Guest Post – Robert Foster on the work of Who Cares? Scotland

Across this week we are publishing a series of posts to highlight the topic of care experienced students.

Helen Canning, Director of Student Services, wrote yesterday about how the College is supporting care experienced young people, after signing the Pledge to Listen and undergoing Corporate Parenting training delivered by Who Cares? Scotland.

Today we welcome Robert Foster – a Corporate Parenting Officer at Who Cares? Scotland who helped deliver the training to our staff – to discuss his role in working with colleges and universities to improve the outcomes of care experienced young people.

Who Cares Scotland


When the Commission on Widening Access published its report with final recommendations on how to improve access to higher education, I immediately scanned it to see if they had included anything on the poor outcomes of care experienced people. I wasn’t let down.

The Commission did a really important thing before publishing their final report: they listened. They listened to a whole host of care experienced young people who told the Commission about their experiences of accessing education and how having experience of being brought up in care had impacted their chances.

The Commission’s report comes at a time when the terrible outcomes young people in care face are in the spotlight. On 1 April 2015, every college and university in Scotland became a Corporate Parent to care experienced young people. A responsibility that brings new duties and great opportunities.

For the last six months, Who Cares? Scotland has been working in partnership with Ayrshire College because the college wants to listen to care experienced young people in order to be the best corporate parent they can be.

Robert Foster

For too long the educational outcomes for care experienced young people have been drastically lower than the general population. Only 40% of pupils with care experience gain a National 5 compared to 84% of their non-looked after peers.

Just 7% of care experienced young people leave school to take up a place at university. That is an improvement on ten years ago but still a long way from the 39% of the general population who go to university straight from school.

A lack of qualifications is a very obvious barrier to any young person accessing further or higher education but physically not being in school to learn and build relationships could have far wider repercussions.

Almost 80% of care experienced young people leave school at 16 and they are also seven times more likely to be excluded from school. When taking into consideration the upheaval of multiple placement moves and the number of meetings they attend during school hours, is it any wonder that care experienced young people make up such a small proportion of college and university student numbers?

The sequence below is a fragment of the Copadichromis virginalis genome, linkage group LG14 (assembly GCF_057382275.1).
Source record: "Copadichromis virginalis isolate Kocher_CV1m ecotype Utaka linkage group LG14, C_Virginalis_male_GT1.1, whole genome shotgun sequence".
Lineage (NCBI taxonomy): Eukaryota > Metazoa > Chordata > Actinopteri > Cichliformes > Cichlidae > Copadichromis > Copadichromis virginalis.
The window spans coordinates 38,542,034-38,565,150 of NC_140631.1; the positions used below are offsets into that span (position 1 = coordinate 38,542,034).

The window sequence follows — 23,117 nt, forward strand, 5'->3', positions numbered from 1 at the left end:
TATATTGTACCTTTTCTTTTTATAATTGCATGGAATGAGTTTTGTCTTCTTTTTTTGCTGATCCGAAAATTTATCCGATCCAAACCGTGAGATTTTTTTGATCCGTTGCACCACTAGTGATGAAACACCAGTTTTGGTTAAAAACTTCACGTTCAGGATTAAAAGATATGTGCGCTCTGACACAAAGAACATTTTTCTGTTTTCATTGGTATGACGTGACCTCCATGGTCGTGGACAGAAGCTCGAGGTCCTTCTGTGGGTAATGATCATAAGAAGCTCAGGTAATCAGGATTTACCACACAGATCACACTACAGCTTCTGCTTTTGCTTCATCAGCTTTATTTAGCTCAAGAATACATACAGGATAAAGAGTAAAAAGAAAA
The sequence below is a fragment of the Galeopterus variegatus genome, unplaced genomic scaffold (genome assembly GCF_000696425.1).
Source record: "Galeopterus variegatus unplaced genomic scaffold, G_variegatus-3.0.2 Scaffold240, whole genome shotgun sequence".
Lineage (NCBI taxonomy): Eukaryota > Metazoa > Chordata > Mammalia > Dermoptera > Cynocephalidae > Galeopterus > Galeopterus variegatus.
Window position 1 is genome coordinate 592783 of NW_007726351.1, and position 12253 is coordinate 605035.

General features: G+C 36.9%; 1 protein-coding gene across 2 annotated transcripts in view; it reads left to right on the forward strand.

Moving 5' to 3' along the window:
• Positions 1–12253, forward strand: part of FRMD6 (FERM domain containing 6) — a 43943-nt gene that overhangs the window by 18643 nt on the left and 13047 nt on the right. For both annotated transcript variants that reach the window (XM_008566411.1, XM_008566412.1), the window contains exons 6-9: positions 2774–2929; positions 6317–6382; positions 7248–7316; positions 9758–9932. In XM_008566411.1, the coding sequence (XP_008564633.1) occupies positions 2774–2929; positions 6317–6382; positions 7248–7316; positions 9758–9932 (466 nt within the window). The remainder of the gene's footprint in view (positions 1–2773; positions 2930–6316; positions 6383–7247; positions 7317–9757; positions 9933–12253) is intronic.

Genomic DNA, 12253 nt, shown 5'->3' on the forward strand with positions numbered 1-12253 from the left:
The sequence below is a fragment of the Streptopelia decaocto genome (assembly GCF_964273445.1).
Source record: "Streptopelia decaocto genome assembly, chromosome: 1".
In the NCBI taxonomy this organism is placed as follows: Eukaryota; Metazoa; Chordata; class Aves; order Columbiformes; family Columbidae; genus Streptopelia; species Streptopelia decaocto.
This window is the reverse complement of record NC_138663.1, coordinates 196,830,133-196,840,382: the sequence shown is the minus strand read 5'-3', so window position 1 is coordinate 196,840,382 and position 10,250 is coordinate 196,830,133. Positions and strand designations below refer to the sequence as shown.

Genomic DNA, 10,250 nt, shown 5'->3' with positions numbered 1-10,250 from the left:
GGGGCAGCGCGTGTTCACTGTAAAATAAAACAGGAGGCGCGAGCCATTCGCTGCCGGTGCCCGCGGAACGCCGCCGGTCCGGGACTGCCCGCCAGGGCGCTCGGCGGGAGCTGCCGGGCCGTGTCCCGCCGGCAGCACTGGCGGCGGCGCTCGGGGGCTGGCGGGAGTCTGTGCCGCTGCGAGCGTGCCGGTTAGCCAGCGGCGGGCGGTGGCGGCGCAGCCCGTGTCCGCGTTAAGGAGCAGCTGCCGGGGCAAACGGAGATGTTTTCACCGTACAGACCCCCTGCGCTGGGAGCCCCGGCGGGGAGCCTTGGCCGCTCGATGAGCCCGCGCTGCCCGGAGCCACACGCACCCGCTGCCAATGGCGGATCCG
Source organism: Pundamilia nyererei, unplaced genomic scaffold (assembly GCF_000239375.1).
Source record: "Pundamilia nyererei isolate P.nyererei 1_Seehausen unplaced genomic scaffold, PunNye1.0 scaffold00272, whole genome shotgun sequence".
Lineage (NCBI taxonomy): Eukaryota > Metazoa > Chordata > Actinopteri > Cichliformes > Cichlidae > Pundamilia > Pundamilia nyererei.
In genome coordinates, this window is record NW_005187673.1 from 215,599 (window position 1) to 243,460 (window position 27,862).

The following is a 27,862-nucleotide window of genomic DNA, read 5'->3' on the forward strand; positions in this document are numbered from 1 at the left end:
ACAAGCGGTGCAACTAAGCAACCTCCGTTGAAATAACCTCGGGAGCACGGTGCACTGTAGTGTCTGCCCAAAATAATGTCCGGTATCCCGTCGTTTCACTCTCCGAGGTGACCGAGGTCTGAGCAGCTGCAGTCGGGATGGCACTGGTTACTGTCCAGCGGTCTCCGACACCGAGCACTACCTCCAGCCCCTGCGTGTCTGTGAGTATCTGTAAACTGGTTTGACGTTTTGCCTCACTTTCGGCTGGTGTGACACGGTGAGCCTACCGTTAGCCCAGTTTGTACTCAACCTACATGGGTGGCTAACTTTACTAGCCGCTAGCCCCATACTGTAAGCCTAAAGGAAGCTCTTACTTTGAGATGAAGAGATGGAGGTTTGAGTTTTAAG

I have a five year old son, and I want him to achieve everything he sets out to do in life. Corporate parents should have the same aspiration for their children. The fact that the education outcomes for this group of young people are so low should be front page news. These are Scotland’s children and they are being let down.

I am really lucky that my job at Who Cares? Scotland allows me to work with colleges and universities like Ayrshire College to support care experienced young people to have their voice heard, to ensure corporate parents and groups like the Commission on Widening Access can make the changes that are desperately needed.

Many of the young people I work with don’t have formal qualifications let alone university degrees, but they are amongst the most capable and aspirational young people I have ever met. They want to be estate agents, lawyers, politicians, blacksmiths and singers. If we do not work together to make education more accessible, those aspirations will turn to nothing.

Our work with colleges and universities is something that has never been done before in Scotland. The project, Corporate Parenting and You, is funded by the Scottish Funding Council as they seek to deliver on their national ambition for care experienced students.
We want to see colleges and universities take action and stand up for care experienced young people, and this a challenge that Ayrshire College have grasped with both hands. We want to create learning environments that are welcoming, supportive and accessible. That’s why we’re happy that the college has taken the Pledge to Listen, and ensure the voices of care experienced young people will be heard as the college begin to develop their Corporate Parenting plan.

The college and university staff that we are training take their new responsibilities seriously. Very few were aware of the issues facing care experienced young people or the barriers that stop them from achieving their full potential. We have, however, seen a real willingness across college and university staff to make life better for care experienced people. There is recognition that it will be an institution’s people that make the difference.

As well as providing face to face training, we are developing an online training resource for colleges and universities. We want to ensure that all staff have an understanding of the issues faced by care experienced young people and know their duties as a Corporate Parent. Who Cares? Scotland will also be hosting the first ever Corporate Parenting in FE/HE conference on 7th June. We’re bringing together staff from every college and university in Scotland to share ideas and give an overview of the work that we have done so far, and showcase the great work that colleges like Ayrshire College are doing to be the parent that care experienced young people so desperately need.

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